Students in our graduate program receive strong foundational training in all major subfields of linguistic theory, and work closely with a faculty advisor to develop an individualized program of advanced research tailored to the student's goals and experience. Students have access to Language Sciences faculty from across campus and extensive research opportunities at our world-renowned institution.
The degree can generally be completed in 5-6 years, and is comprised of 3-4 years of coursework (including two original research papers defended before a preliminary exam committee), plus 2 additional years for dissertation preparation and defense.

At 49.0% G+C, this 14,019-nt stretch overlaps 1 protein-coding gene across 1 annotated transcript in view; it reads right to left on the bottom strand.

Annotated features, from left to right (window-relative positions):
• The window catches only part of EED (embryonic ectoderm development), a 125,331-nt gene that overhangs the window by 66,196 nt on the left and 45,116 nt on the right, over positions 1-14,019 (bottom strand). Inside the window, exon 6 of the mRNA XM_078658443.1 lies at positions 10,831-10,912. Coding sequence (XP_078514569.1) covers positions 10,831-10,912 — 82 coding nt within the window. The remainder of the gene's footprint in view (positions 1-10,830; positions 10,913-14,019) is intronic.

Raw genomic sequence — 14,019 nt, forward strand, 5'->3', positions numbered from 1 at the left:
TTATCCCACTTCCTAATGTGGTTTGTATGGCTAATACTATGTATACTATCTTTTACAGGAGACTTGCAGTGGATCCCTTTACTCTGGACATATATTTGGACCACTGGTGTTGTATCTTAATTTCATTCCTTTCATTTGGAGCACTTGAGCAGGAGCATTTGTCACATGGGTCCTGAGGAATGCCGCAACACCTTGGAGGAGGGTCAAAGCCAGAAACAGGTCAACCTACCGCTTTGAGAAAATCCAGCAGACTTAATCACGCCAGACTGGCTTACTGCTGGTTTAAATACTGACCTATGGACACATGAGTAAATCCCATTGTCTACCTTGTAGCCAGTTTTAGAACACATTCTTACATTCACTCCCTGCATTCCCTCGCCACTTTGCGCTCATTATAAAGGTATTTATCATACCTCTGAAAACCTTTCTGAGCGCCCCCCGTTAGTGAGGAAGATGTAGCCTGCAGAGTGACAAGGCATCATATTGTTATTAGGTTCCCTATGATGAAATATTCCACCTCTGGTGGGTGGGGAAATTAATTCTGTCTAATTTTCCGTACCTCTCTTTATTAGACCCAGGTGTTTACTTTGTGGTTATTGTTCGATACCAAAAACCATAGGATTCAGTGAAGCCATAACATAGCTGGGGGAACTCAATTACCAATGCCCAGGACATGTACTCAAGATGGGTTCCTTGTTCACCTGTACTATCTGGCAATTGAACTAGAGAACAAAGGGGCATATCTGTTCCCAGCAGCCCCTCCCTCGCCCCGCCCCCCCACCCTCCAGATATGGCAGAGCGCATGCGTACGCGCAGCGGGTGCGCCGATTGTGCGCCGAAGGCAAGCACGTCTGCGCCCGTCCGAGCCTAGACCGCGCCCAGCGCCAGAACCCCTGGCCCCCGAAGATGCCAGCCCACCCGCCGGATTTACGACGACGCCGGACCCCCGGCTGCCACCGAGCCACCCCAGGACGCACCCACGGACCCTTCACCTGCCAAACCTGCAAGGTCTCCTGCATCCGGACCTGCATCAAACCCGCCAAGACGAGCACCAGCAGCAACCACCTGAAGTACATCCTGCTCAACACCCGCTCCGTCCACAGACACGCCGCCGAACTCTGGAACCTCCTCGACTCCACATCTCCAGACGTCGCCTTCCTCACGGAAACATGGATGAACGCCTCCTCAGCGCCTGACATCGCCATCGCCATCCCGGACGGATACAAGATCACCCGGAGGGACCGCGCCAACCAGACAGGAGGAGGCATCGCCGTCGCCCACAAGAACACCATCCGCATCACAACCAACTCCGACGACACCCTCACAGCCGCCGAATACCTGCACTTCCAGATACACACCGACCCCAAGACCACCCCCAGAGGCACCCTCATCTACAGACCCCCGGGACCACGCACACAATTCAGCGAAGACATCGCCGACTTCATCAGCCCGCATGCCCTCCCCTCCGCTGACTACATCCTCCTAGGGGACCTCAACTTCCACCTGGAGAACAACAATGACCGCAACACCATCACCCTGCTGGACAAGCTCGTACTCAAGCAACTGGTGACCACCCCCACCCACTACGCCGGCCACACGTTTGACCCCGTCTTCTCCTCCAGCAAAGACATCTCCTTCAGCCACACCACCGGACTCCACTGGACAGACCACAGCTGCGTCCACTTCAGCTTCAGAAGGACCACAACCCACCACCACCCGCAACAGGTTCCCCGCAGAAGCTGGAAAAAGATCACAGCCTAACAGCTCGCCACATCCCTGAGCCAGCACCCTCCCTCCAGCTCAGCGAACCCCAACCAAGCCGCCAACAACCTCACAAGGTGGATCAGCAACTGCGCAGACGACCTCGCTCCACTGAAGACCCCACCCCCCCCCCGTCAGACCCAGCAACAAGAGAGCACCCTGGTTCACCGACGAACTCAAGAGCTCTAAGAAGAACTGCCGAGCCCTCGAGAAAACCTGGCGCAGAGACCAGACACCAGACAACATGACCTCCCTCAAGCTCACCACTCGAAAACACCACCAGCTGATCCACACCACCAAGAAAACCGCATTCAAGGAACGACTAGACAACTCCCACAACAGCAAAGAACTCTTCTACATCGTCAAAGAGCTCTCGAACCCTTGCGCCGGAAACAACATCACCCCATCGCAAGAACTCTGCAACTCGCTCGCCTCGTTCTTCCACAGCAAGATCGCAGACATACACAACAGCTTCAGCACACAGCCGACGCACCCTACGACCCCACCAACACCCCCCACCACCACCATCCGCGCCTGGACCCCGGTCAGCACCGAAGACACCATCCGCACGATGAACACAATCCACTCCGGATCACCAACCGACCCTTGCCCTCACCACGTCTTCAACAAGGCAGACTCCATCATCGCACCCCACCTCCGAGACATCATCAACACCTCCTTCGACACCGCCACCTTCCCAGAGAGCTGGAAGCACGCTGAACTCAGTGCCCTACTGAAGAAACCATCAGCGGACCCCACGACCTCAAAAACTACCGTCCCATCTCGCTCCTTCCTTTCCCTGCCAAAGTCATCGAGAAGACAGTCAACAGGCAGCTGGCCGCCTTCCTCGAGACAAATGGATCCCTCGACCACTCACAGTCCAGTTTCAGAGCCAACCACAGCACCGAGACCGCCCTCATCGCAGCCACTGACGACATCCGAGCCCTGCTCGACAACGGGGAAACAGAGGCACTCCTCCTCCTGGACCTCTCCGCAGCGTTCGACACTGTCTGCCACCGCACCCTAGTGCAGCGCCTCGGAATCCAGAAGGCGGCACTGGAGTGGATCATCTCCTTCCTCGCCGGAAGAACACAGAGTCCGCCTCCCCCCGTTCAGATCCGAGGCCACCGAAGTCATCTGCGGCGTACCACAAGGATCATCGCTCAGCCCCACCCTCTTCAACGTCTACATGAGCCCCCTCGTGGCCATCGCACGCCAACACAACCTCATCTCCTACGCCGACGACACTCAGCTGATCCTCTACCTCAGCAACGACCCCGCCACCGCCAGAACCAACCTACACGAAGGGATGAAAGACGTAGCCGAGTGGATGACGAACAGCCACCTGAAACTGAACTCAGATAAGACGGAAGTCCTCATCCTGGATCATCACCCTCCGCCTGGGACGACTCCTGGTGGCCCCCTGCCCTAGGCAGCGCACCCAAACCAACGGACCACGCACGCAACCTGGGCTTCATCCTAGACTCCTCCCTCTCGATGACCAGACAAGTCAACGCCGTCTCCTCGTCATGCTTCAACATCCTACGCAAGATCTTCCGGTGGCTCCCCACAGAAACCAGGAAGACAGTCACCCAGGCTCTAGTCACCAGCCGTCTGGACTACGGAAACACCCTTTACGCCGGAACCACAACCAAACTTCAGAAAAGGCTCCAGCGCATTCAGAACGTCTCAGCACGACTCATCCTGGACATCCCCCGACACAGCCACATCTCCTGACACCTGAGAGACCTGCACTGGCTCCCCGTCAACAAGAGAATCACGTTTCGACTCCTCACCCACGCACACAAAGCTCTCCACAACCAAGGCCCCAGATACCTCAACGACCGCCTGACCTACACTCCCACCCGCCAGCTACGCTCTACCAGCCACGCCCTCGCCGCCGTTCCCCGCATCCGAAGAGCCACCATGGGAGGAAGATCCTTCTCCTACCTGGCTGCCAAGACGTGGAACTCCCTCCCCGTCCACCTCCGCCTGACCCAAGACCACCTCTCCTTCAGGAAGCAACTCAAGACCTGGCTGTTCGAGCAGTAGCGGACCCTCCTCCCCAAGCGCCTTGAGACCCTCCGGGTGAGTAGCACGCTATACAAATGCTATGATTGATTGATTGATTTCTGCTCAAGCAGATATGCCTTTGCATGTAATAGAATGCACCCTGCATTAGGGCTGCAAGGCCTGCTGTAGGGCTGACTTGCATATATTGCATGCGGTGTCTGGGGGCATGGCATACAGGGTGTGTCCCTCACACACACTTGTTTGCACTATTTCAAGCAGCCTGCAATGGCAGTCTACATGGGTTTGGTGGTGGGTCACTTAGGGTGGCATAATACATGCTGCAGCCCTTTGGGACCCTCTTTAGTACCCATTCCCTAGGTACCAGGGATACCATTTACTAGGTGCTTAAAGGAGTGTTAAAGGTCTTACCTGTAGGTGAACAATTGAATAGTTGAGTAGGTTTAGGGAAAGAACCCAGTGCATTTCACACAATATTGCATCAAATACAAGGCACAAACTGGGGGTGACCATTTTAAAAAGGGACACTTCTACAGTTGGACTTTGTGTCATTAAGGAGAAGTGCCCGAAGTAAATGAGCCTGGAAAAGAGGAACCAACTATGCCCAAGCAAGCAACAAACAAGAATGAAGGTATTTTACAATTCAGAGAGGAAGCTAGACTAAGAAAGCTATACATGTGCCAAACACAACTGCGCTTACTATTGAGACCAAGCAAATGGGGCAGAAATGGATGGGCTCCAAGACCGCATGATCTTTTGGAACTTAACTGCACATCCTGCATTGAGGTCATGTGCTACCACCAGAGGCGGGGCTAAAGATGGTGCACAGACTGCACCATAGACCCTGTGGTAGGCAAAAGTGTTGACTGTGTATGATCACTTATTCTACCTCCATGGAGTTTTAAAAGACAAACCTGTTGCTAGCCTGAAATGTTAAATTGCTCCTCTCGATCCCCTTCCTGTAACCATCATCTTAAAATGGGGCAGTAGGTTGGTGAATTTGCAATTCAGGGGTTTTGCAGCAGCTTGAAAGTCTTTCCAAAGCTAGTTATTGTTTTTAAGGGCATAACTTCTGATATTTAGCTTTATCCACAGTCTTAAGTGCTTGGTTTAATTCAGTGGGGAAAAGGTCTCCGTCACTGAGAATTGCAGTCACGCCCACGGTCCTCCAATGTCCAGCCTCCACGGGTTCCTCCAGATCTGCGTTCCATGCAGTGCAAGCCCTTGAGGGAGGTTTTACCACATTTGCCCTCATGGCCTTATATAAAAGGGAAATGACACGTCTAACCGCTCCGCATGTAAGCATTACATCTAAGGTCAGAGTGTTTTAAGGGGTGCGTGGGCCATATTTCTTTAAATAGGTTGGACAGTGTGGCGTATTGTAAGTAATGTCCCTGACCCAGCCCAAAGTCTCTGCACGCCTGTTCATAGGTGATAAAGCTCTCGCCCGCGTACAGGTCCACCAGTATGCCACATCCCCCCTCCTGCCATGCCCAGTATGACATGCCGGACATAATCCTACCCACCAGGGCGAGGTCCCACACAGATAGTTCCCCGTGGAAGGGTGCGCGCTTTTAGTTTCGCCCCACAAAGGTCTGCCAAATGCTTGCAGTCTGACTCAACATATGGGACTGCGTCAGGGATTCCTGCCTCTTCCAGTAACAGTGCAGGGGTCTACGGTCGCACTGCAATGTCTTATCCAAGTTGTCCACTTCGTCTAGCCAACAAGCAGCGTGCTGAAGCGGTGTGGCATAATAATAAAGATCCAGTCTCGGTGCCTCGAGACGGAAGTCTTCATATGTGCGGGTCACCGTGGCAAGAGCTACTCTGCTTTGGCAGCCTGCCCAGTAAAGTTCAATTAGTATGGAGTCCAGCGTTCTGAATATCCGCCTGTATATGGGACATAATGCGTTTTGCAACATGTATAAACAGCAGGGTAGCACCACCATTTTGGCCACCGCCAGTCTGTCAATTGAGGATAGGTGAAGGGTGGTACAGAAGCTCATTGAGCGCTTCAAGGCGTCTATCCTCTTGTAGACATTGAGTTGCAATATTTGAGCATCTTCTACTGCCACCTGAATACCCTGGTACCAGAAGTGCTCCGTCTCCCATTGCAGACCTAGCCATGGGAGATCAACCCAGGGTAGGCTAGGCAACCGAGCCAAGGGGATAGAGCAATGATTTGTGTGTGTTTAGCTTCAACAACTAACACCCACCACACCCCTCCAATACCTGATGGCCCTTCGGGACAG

Admitted graduate students typically fund their education with a combination of teaching assistantships, research assistantships, grants, and scholarships. Teaching assistantships are available for Linguistics 101/301, as well as for courses in other departments such as English and Psychology.
A doctoral degree in Linguistics can prepare students for language science research and teaching positions in higher education, as well as for work in private and public sector fields.